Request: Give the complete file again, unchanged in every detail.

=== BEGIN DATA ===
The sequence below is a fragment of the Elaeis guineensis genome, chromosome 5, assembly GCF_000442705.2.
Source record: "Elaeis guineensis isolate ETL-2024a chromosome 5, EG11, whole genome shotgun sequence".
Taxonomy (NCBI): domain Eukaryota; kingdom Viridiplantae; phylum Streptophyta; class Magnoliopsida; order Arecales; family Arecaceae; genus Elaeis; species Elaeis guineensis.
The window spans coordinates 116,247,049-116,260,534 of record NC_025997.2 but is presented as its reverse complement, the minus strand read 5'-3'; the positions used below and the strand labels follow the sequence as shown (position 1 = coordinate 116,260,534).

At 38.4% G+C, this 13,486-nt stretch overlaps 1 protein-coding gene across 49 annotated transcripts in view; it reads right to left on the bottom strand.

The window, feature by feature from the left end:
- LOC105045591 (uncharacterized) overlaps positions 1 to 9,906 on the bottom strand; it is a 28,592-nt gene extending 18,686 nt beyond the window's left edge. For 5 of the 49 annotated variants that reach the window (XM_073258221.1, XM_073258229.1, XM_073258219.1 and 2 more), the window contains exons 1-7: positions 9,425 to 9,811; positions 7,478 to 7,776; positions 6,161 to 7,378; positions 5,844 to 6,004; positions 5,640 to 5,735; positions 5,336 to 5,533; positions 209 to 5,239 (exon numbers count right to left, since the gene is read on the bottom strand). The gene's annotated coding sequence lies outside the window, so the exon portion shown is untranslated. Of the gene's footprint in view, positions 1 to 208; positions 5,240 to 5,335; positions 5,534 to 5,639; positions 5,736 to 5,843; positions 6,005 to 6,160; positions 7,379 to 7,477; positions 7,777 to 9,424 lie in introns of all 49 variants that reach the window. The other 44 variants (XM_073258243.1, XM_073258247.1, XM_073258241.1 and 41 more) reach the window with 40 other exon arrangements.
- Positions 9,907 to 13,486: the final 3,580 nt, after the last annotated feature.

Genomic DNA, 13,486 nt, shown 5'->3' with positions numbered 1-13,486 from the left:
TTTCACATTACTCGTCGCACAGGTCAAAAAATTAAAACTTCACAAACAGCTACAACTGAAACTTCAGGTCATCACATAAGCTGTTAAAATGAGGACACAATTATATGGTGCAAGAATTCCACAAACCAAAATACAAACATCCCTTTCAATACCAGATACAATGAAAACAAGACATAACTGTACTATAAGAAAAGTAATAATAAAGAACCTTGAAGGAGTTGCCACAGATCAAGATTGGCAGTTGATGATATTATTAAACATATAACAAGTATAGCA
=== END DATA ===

The sequence below is a fragment of the Elaeis guineensis genome, chromosome 5, assembly GCF_000442705.2.
Source record: "Elaeis guineensis isolate ETL-2024a chromosome 5, EG11, whole genome shotgun sequence".
Taxonomy (NCBI): domain Eukaryota; kingdom Viridiplantae; phylum Streptophyta; class Magnoliopsida; order Arecales; family Arecaceae; genus Elaeis; species Elaeis guineensis.
The window spans coordinates 116,247,049-116,260,534 of record NC_025997.2 but is presented as its reverse complement, the minus strand read 5'-3'; the positions used below and the strand labels follow the sequence as shown (position 1 = coordinate 116,260,534).

At 38.4% G+C, this 13,486-nt stretch overlaps 1 protein-coding gene across 49 annotated transcripts in view; it reads right to left on the bottom strand.

The window, feature by feature from the left end:
- LOC105045591 (uncharacterized) overlaps positions 1 to 9,906 on the bottom strand; it is a 28,592-nt gene extending 18,686 nt beyond the window's left edge. For 5 of the 49 annotated variants that reach the window (XM_073258221.1, XM_073258229.1, XM_073258219.1 and 2 more), the window contains exons 1-7: positions 9,425 to 9,811; positions 7,478 to 7,776; positions 6,161 to 7,378; positions 5,844 to 6,004; positions 5,640 to 5,735; positions 5,336 to 5,533; positions 209 to 5,239 (exon numbers count right to left, since the gene is read on the bottom strand). The gene's annotated coding sequence lies outside the window, so the exon portion shown is untranslated. Of the gene's footprint in view, positions 1 to 208; positions 5,240 to 5,335; positions 5,534 to 5,639; positions 5,736 to 5,843; positions 6,005 to 6,160; positions 7,379 to 7,477; positions 7,777 to 9,424 lie in introns of all 49 variants that reach the window. The other 44 variants (XM_073258243.1, XM_073258247.1, XM_073258241.1 and 41 more) reach the window with 40 other exon arrangements.
- Positions 9,907 to 13,486: the final 3,580 nt, after the last annotated feature.

Genomic DNA, 13,486 nt, shown 5'->3' with positions numbered 1-13,486 from the left:
TTTCACATTACTCGTCGCACAGGTCAAAAAATTAAAACTTCACAAACAGCTACAACTGAAACTTCAGGTCATCACATAAGCTGTTAAAATGAGGACACAATTATATGGTGCAAGAATTCCACAAACCAAAATACAAACATCCCTTTCAATACCAGATACAATGAAAACAAGACATAACTGTACTATAAGAAAAGTAATAATAAAGAACCTTGAAGGAGTTGCCACAGATCAAGATTGGCAGTTGATGATATTATTAAACATATAACAAGTATAGCA